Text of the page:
If the extent of the damage includes structural members, this is where it is having such information is priceless as prospective buyer can determine financially if they which of continue, renegotiate the price or walk away from the real estate transaction. If the home buyer decides to proceed with the purchase, they should be fully aware of the risks involved. A good home inspector needs to explain in laymen terms the implications of the risk factors noted. Every risk factor requires a detail explanation to the client.
Superman has the super power of “X-ray” vision which allows him to see behind walls or inside houses. Imagine if you have that power before you buy your next house? Read more about infrared thermal imaging and seeing behind walls.
What other defects and damages can infrared thermal imaging detect that is not visible to the human eye? Moisture! How is that possible you ask? Remember that infrared thermal images display temperature difference. The image produced is a thermogram displaying surface temperatures relative to one another.
So why does the drywall under the window clearly show a cooler temperature? Recall that blue is cooler compared to red or orange. If the temperature was not significantly different, we would not look further into this. The mostly like two reasons include missing insulation behind the drywall or the drywall is moist. We use a moisture meter to eliminate the moisture issue, leaving the missing insulation the most likely explanation. However, if the moisture meter indicates moisture, we inspect the window well and window still closer for signs of moisture damage. We always confirm with a moisture meter reading before concluding moisture damage.
If the moisture meter comes up positive and the window still shows moisture damage, depending on how long this condition has gone on for and whether the immediate area has good ventilation or not, this could be good conditions for mold growth if left unchecked. Also, behind the drywall would definitely be subject to mold conditions as ventilation is nil plus the ample moisture supply.
A quick scan with the Flir B-250 gives the home inspector an idea of where to investigate further. The scan is non-invasive and does not damage the walls or any other part of the house. This makes the inspection fast, accurate and provides clients with proof of defect or damage.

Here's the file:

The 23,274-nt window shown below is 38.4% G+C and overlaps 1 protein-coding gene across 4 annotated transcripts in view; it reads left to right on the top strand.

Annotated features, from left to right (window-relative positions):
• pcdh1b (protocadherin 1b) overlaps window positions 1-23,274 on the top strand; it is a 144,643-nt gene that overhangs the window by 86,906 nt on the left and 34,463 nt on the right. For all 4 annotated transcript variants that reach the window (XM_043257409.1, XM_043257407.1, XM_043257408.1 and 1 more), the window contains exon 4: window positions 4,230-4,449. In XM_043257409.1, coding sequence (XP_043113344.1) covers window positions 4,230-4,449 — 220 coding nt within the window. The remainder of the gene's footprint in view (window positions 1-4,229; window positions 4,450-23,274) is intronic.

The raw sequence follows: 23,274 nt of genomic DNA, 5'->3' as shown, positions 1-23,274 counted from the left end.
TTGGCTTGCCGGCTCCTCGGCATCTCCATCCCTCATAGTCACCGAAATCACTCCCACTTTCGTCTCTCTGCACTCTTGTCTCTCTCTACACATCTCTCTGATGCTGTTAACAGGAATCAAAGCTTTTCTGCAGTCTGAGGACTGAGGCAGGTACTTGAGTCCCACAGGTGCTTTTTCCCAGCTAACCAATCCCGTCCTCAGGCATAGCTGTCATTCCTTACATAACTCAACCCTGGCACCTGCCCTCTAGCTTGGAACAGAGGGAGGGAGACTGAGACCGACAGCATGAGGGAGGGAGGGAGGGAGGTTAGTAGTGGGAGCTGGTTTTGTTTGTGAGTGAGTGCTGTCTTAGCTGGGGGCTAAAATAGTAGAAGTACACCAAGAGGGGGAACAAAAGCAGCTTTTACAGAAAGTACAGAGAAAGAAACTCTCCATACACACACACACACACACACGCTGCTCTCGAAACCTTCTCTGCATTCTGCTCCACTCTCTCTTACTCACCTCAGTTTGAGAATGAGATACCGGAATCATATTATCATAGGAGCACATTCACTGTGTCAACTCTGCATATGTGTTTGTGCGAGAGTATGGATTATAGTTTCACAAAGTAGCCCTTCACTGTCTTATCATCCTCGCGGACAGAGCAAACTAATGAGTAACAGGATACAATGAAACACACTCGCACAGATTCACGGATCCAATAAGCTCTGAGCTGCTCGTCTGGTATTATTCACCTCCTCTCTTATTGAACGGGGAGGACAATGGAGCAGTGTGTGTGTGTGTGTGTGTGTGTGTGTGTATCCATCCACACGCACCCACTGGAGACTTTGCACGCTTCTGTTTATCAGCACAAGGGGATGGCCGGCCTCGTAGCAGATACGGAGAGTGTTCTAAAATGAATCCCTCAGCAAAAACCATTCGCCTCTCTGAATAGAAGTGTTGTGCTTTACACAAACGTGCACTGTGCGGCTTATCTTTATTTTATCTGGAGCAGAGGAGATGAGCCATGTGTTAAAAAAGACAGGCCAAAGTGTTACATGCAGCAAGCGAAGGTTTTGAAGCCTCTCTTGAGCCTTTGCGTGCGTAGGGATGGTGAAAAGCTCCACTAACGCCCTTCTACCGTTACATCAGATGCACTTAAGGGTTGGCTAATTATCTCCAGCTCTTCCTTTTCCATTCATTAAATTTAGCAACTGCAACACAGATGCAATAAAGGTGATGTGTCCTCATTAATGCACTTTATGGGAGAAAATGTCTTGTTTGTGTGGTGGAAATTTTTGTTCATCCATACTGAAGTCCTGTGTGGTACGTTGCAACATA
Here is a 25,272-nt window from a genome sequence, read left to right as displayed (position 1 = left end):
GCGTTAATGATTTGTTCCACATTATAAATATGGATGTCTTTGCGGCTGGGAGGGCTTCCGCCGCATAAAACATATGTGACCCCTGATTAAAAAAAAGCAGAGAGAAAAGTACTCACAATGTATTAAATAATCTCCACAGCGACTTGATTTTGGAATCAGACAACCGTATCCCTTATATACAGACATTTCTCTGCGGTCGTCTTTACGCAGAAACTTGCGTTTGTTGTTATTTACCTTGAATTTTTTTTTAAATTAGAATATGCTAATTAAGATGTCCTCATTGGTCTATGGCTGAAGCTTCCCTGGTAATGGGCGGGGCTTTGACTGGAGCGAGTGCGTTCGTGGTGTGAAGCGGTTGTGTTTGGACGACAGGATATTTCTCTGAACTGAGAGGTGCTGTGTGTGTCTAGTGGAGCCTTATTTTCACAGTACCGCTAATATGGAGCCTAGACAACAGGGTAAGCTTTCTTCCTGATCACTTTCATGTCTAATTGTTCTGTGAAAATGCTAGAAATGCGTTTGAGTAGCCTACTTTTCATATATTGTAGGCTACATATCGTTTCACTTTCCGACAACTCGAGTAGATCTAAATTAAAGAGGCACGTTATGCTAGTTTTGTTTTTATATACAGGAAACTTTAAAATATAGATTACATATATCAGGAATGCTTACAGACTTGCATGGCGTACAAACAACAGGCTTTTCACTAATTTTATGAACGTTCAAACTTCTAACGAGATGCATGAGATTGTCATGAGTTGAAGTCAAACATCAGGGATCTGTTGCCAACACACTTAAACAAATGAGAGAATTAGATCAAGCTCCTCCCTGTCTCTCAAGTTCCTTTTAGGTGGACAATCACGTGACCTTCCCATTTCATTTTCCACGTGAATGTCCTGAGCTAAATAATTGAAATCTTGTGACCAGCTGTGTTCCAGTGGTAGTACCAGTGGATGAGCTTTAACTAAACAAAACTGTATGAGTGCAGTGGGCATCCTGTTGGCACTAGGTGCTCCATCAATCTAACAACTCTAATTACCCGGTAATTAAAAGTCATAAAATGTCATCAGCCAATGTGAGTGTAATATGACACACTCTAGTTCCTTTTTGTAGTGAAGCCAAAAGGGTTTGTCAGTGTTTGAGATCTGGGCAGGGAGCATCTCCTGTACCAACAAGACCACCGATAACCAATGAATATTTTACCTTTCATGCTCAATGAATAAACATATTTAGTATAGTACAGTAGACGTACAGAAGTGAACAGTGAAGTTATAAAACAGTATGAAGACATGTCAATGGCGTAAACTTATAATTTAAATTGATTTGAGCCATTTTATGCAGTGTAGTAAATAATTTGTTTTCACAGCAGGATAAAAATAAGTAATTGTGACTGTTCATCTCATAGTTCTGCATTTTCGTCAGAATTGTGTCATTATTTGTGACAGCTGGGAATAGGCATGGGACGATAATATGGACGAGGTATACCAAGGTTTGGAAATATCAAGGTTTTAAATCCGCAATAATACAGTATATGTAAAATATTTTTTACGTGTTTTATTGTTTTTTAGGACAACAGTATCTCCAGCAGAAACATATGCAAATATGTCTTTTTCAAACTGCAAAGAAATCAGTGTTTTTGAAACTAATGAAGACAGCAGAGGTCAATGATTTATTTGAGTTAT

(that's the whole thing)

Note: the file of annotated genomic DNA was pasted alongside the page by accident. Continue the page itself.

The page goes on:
In winter, when warm air is vented directly into the attic, the moisture in the warm air will condense. Over a season, that can add up to a lot of moisture in your attic and that creates an ideal condition for mold. Furthermore, the roof sheathing start to cup and rot. The moisture can also run down the ceiling and into the drywall, and again, this creates an ideal environment for mold and rot.
So what is mold? Simply put, mold is a fungus found pretty much everywhere on this planet. Ever left food out and after a week or so, the food grows fuzz around it? That’s mold. Aside from food spoilage, molds are microbes involved in all natural material bio-degradation. This also includes building materials such as wood framing members, sheathing, and drywall.
Molds are ubiquitous. Mold spores are a common component of household dust. However, when mold spores are present in large quantities, they can present a health hazard to humans, potentially causing allergic reactions and respiratory problems.
There are thousands of species of molds, all requiring moisture to grow. In the ecosystem, their role is to decompose. The term “toxic mold” refers to molds that produce mycotoxins, such as Stachybotys chartarum.
Mold around the house is found in damp, dark or steamy areas such as bathroom or kitchen, cluttered storage areas, recently flooded areas, basement areas, plumbing spaces, areas with poor ventilation and outdoors in humid environments. In addition, attics particularly with vents that improperly discharge directly into the attic are prone to supporting mold. Often time when I inspect an attic, it is common see a bathroom vent or kitchen vent discharge directly into the attic, and the framing immediately around the vent discharge is covered in black mold.
The key for mold growth around the house, as already mentioned, is a damp environment and a lack of ventilation. For the average home owner, visible mold is relatively easy to spot if you know what you are looking for. However, when mold is hidden behind drywall, a panel, storage items, or behind furniture attached to the wall it may be difficult to identify.
Identifying mold is beyond the scope of a standard home inspection. A good home inspector can recognize conditions the would support mold growth and report that to the client. And, if home buyers expect to buy a home free and clear of any mold, then don’t buy any home because as mentioned above, mold is ubiquitous. They are in your cars, on your clothes, in your hair, on your skin so on. We cannot control their presence, we can only control the environment to limit their growth.